An international governing body has adopted a new definition of atomic mass (aka atomic weight) changing from specific values to intervals of masses to resolve 15 years of debate on one of the most fundamental of scientific concepts. In a list that only singer-comedian Tom Lehrer could love, hydrogen, lithium, boron, carbon, nitrogen, oxygen, silicon, sulfur, chlorine and thallium now all have new mass definitions.
"Back in high school, you opened your chemistry book and saw a table of standard atomic weights. Your teacher probably told you these were constants of nature. It turns out that that is not true," says Tyler Coplen of the U.S. Geological Survey, co-author of the document that redefines the masses of the aforementioned elements. Swapping the ease of a single number for the apparently clumsier interval of numbers has been controversial among some chemists, but additional precision in measurements in recent years has shown the change is necessary for accuracy. After an arduous 18-month approval process, the new definitions became formal with their publication December 12 in Pure and Applied Chemistry.
Some elements have more than one stable (nonradioactive) isotope—variants of the same substance, but with different numbers of neutrons in their atomic nuclei that alter the mass. (The element's identity is determined by the number of protons.) In those cases the atomic mass listed on the periodic table has traditionally been defined as an average depending on how common each isotope is in nature. But that average is not the same every place on Earth, or in every situation. Just as radiocarbon dating can place a substance in time, isotopic analysis can also pinpoint its location.
So, now instead of carbon listed as being 12.0107 atomic mass units with a measurement uncertainty of about 0.0008, it has an official atomic weight of [12.0096; 12.0116], where the brackets and semicolon indicate an interval of atomic weights. The interval doesn't reflect an uncertainty in measurement precision but rather a real variation of atomic weight from substance to substance. Only 10 elements will have these new intervals, because the others have at most only one stable isotope or because upper and lower bounds have not been quantified.*
Measurement techniques today are so sensitive that samples of food, water or pollutants can often be traced to their sources based on isotopic abundance. Scientists regularly use these techniques in oceanography, geology, ecology and forensic science. "When I was watching CSI: New York the other night, I saw they were going to analyze a pond water sample for the oxygen isotopes. They were essentially determining the atomic weight and using the fact that the atomic weight varies from place to place," Coplen says.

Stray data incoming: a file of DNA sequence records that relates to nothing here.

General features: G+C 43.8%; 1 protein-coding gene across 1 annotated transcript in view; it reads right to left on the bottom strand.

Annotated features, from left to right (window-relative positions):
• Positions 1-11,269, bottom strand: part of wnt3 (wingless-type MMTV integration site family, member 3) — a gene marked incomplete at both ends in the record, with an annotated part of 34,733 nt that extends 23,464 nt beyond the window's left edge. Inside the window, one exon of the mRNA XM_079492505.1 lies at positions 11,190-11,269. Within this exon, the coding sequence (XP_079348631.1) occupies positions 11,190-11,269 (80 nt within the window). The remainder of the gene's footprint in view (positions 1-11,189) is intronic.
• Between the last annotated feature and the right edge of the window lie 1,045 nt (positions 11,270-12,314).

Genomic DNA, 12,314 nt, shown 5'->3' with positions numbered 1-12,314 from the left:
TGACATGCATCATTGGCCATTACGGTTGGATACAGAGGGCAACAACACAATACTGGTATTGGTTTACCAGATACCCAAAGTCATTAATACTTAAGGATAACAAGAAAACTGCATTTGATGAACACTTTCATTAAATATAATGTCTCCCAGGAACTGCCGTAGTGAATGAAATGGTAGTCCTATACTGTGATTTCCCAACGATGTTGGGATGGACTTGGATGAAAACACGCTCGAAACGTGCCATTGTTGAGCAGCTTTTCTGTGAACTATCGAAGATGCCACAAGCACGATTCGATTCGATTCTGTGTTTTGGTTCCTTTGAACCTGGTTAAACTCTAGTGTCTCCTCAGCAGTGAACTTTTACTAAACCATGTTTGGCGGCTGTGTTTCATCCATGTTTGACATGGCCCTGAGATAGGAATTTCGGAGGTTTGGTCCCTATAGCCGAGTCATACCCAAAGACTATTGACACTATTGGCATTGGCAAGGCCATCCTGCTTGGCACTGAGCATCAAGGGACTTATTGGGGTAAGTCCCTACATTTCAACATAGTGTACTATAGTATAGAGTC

Although scientists might find this change useful, what about chemistry students who are struggling enough without having to deal with an interval of masses instead of just a number? Coplen sees it as an opportunity for education. "It will enable teachers to introduce students to things called stable isotopes, which is great because we're made up of stable isotopes, and that ratio varies depending on what we eat."
Beginning chemistry students who haven't yet heard about isotopes might have a more difficult time with the concept, and Coplen says he simply doesn't know what the best solution is, but that the problem is now in the hands of the International Union of Pure and Applied Chemistry's chemical education group.
The reeducation goes well beyond students. Coplen says, "One of the people in IUPAC said to me that he was talking with many other chemists and they did not know that atomic weights actually varied. Maybe for lots of people this is not something they've thought about, and it's going to catch them by surprise. In that case I think the commission has done something very useful."
Chemist Matt Hartings of American University in Washington, D.C., says that most chemists who don't think regularly about isotopic abundances or teach general chemistry at college would probably consider the atomic weights as constants. He said, however, most working chemists when pushed to consider the issue would understand the variation exists.
IUPAC also sets the international standards about elements for trade and commerce and so has defined a set of values for those uses when the specific atomic weight is not known. Those values are similar to the previous standards but are typically less precise to take into consideration the variation in atomic masses. For example, carbon now has a suggested atomic weight of 12.011.
*Editor's Note (12/23/10): This sentence was edited after posting. It originally stated that the other elements only have one stable isotope. The text was also edited throughout to correct statements that identified an element's atomic weight as atomic mass.